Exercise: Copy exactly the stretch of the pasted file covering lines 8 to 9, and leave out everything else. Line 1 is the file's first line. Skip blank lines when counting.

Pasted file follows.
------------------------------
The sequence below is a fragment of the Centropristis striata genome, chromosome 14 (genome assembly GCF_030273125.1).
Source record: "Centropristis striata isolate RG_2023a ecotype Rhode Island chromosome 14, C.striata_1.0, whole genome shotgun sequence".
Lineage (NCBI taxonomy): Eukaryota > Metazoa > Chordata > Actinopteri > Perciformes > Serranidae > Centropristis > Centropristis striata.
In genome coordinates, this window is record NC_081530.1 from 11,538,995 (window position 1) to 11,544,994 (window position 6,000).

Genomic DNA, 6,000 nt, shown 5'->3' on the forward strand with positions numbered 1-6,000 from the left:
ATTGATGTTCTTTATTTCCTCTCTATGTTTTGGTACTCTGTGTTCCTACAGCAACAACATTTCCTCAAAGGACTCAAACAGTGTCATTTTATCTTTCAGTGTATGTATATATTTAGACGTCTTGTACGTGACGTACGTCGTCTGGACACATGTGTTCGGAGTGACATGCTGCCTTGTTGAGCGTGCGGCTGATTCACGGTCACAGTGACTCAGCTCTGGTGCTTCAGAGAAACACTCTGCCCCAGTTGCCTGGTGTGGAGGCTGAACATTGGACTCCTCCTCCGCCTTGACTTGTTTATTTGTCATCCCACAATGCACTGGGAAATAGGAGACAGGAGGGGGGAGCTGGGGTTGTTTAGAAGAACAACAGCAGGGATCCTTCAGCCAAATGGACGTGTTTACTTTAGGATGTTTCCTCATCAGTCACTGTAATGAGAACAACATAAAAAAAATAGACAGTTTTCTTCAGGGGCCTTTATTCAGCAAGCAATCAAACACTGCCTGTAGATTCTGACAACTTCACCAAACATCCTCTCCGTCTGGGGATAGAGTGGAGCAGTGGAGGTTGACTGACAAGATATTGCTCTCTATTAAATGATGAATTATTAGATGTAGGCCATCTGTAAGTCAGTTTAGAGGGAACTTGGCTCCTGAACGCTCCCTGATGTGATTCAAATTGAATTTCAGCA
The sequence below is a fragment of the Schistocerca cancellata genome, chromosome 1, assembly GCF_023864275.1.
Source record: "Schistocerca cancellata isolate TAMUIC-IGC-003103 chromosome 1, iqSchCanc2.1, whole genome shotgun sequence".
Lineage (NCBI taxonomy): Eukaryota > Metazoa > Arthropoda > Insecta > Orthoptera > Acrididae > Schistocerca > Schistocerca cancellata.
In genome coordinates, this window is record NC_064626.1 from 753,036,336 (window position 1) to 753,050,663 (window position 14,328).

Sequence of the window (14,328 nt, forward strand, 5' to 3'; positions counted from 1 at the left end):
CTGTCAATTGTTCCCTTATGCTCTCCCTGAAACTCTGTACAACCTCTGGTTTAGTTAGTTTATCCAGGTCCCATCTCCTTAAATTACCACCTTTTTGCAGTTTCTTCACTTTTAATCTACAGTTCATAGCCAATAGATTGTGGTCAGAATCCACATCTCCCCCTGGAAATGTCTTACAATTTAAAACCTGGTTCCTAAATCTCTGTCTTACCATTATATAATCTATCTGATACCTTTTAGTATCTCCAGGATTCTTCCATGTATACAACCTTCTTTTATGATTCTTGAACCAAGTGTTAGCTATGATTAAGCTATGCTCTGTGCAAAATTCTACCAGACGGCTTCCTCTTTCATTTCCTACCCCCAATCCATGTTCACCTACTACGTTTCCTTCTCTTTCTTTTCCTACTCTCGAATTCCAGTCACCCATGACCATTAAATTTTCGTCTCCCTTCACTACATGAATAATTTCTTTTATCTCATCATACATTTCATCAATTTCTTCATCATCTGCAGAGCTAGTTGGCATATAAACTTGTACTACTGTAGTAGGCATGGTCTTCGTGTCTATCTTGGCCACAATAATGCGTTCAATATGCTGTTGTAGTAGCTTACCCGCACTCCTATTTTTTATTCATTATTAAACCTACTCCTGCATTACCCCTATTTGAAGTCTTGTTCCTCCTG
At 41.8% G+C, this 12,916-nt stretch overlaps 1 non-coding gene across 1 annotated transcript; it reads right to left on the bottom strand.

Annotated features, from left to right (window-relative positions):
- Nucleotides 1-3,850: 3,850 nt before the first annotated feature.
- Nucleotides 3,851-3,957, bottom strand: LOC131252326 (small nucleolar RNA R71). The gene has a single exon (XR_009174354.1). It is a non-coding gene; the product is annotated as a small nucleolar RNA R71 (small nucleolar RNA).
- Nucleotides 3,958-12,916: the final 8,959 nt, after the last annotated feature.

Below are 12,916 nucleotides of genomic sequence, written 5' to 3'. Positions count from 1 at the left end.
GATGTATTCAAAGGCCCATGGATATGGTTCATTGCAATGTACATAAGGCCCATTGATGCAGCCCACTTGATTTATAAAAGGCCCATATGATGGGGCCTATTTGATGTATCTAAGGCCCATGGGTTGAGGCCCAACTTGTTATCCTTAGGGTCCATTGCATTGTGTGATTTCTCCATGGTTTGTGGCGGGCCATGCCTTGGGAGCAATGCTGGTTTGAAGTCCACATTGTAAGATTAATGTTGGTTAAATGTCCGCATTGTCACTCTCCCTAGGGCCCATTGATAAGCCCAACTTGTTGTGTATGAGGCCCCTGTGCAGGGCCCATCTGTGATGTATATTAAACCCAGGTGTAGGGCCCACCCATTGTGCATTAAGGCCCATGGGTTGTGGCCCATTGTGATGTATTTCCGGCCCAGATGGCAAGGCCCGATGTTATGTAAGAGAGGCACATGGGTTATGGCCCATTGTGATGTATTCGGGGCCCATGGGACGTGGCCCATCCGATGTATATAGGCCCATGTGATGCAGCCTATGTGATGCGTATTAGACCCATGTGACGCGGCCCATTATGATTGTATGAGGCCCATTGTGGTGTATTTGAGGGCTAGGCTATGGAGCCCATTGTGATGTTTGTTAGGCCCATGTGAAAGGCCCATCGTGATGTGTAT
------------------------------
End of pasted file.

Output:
Source record: "Schistocerca cancellata isolate TAMUIC-IGC-003103 chromosome 1, iqSchCanc2.1, whole genome shotgun sequence".
Lineage (NCBI taxonomy): Eukaryota > Metazoa > Arthropoda > Insecta > Orthoptera > Acrididae > Schistocerca > Schistocerca cancellata.